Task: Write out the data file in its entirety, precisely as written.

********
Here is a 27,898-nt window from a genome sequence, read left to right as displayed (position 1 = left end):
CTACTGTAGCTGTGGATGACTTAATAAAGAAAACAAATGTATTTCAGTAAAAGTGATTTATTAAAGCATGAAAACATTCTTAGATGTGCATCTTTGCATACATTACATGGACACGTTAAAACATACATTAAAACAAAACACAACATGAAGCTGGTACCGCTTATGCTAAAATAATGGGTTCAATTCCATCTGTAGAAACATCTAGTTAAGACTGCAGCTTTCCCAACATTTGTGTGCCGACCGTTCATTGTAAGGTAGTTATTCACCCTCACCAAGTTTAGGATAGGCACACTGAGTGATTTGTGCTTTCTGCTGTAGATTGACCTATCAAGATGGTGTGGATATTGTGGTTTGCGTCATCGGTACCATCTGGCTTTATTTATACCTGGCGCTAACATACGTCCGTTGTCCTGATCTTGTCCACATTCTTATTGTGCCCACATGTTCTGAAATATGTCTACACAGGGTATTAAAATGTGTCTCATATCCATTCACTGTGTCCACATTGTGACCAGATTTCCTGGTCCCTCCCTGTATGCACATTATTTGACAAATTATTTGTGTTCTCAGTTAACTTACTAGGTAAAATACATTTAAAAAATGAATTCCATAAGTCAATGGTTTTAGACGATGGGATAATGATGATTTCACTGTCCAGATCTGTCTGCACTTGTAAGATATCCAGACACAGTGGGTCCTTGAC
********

Here is a 27,898-nt window from a genome sequence, read left to right as displayed (position 1 = left end):
CTACTGTAGCTGTGGATGACTTAATAAAGAAAACAAATGTATTTCAGTAAAAGTGATTTATTAAAGCATGAAAACATTCTTAGATGTGCATCTTTGCATACATTACATGGACACGTTAAAACATACATTAAAACAAAACACAACATGAAGCTGGTACCGCTTATGCTAAAATAATGGGTTCAATTCCATCTGTAGAAACATCTAGTTAAGACTGCAGCTTTCCCAACATTTGTGTGCCGACCGTTCATTGTAAGGTAGTTATTCACCCTCACCAAGTTTAGGATAGGCACACTGAGTGATTTGTGCTTTCTGCTGTAGATTGACCTATCAAGATGGTGTGGATATTGTGGTTTGCGTCATCGGTACCATCTGGCTTTATTTATACCTGGCGCTAACATACGTCCGTTGTCCTGATCTTGTCCACATTCTTATTGTGCCCACATGTTCTGAAATATGTCTACACAGGGTATTAAAATGTGTCTCATATCCATTCACTGTGTCCACATTGTGACCAGATTTCCTGGTCCCTCCCTGTATGCACATTATTTGACAAATTATTTGTGTTCTCAGTTAACTTACTAGGTAAAATACATTTAAAAAATGAATTCCATAAGTCAATGGTTTTAGACGATGGGATAATGATGATTTCACTGTCCAGATCTGTCTGCACTTGTAAGATATCCAGACACAGTGGGTCCTTGAC